Moghamo-English Lexicon. English-Moghamo Index

ISBN 978-3-89645-785-1

Moghamo-English Lexicon. English-Moghamo Index

Compiled by: Mathaus N. Mbah. Series edited by: Roger M. Blench.

Series: Kay Williamson Educational Foundation – Languages Monographs: Local Series Volume 5

2013
169 pp.
52 colour photos, 11 tables
Format: 148 x 195 mm
220 g
Paperback
€ 24.80

The Moghamo language is spoken by over 100,000 people of the Batiobo Subdivision in the Momo Division of the North West Region of Cameroon. Moghamo has four different speech forms (Aywi (Batibo), Iyirikum, Ashong and Kugwe). Moghamo speakers are also found in some villages of Santu Subdivision, Banjah and Baforkum villages all in Mezam Division of the North West Region.

This provisional Moghamo-English and English-Moghamo lexicon has been compiled primarily for the speakers of Moghamo language, though it will also be of great interest to non-speakers willing to study or learn the language. Hopefully this lexicon will stimulate inter­est in the use of Maghomo language, both of adults and children, as they learn to read and write Moghamo. It will also serve as a repository of cultural terms and information, which may otherwise be lost as the language evolves and develops over time. Finally, this lexicon may be used as reference material in standardizing the spelling of Moghamo words and terminology.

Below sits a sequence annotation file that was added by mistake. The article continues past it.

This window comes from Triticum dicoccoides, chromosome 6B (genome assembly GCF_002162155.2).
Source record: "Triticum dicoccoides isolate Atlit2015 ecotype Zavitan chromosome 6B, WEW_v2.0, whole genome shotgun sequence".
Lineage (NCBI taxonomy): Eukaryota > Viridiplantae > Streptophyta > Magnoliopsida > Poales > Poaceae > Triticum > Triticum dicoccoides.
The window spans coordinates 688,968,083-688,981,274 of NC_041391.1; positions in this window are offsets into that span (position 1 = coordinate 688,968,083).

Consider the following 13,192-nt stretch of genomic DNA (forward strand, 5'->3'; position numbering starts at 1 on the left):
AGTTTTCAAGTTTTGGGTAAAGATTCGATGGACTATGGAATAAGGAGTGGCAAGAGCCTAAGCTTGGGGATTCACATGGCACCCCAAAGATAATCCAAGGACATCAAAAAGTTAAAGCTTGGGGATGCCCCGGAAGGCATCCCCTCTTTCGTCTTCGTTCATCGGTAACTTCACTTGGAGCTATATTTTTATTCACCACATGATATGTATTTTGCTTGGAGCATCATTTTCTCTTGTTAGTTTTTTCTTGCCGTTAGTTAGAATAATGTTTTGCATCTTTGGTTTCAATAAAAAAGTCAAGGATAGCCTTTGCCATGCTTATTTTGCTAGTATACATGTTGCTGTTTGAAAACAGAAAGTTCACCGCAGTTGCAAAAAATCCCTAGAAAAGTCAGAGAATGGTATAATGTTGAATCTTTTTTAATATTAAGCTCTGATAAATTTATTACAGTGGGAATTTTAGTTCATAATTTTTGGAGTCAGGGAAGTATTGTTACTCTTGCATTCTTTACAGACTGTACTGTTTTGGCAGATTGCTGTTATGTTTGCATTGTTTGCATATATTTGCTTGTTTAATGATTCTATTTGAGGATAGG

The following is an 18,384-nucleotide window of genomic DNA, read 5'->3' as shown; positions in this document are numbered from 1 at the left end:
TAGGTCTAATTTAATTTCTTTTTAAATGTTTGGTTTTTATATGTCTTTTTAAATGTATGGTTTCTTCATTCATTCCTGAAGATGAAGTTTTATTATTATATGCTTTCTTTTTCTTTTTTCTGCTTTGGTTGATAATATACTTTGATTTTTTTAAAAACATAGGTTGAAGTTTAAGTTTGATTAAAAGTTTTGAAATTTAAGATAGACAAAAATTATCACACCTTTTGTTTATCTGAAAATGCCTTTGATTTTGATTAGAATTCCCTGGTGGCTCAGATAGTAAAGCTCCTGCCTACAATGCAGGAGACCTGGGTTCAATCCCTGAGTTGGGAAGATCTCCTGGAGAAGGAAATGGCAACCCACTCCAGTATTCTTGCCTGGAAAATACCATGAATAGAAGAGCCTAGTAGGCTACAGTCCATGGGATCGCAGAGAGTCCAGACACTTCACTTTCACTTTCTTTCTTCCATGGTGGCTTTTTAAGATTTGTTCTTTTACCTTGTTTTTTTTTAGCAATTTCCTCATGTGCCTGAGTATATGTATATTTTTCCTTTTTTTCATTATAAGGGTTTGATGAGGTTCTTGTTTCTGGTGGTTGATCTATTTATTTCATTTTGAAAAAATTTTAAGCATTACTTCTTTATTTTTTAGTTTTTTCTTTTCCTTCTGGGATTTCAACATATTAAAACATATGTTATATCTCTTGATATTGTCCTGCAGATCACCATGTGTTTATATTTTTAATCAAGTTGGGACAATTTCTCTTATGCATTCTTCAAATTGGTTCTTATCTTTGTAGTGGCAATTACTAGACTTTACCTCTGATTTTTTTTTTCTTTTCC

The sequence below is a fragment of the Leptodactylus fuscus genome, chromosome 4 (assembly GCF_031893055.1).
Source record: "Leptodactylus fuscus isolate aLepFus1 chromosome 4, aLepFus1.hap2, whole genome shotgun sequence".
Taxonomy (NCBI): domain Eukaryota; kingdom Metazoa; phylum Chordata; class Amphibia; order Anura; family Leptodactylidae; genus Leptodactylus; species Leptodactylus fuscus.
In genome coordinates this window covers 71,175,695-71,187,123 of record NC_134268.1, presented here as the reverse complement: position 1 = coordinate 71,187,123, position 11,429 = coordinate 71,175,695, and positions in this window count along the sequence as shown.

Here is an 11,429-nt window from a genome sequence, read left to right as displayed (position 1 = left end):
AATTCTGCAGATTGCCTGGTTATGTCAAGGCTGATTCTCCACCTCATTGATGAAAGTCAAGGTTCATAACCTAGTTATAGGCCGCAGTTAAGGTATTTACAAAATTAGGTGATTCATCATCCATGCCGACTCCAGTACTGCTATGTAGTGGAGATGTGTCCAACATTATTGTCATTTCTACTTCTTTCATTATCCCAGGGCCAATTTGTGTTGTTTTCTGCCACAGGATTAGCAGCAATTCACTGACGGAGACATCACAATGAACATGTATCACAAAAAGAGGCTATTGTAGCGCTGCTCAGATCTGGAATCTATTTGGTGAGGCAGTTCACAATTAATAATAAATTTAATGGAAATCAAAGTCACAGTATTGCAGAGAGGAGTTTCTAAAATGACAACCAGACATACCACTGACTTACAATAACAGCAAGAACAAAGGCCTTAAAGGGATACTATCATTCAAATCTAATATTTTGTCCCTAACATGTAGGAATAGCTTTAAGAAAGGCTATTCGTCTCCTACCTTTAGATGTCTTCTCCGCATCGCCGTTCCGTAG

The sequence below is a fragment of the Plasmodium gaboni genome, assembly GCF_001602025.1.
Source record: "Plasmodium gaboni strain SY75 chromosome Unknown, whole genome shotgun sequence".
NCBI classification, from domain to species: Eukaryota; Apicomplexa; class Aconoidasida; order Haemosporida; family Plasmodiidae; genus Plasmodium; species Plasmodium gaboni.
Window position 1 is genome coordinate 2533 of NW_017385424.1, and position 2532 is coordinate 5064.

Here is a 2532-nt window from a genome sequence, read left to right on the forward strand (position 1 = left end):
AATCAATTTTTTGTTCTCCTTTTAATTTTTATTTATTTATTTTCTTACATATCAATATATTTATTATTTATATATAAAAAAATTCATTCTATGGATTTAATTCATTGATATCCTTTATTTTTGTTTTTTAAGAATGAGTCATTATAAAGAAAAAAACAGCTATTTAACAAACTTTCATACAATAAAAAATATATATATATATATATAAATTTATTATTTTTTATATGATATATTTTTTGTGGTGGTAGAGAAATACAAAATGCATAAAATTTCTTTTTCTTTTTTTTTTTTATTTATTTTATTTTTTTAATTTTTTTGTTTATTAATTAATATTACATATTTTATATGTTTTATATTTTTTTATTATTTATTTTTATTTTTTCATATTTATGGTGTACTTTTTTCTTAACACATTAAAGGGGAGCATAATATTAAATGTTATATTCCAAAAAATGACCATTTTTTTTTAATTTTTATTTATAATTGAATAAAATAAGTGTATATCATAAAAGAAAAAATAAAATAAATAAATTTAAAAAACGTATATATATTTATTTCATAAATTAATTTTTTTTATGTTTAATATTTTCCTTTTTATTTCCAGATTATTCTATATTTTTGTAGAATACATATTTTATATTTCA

The Moghamo alphabet is in conformity with the General Alpha­bet of Cameroon Languages, which was adopted in 1979 by the National Committee for the Unification and Harmonization of the Alphabet of Cameroonian Languages. This lexicon comprises over 2,300 entries and is an introduction to the Moghamo words and phrases. The 1,800 SIL Comparative African Word List served as the­matic basis for the initial collection of words.

Each lexical entry will include a phonetic transcription, part of speech and a meaning in English. Multiple meanings are numbered. Additional information such as: variant forms and plural forms of nouns may also be found. Most verbs are cited with the introductory infinitive particle ni. For example ni gho "to go" is entered as nigho v. to go.

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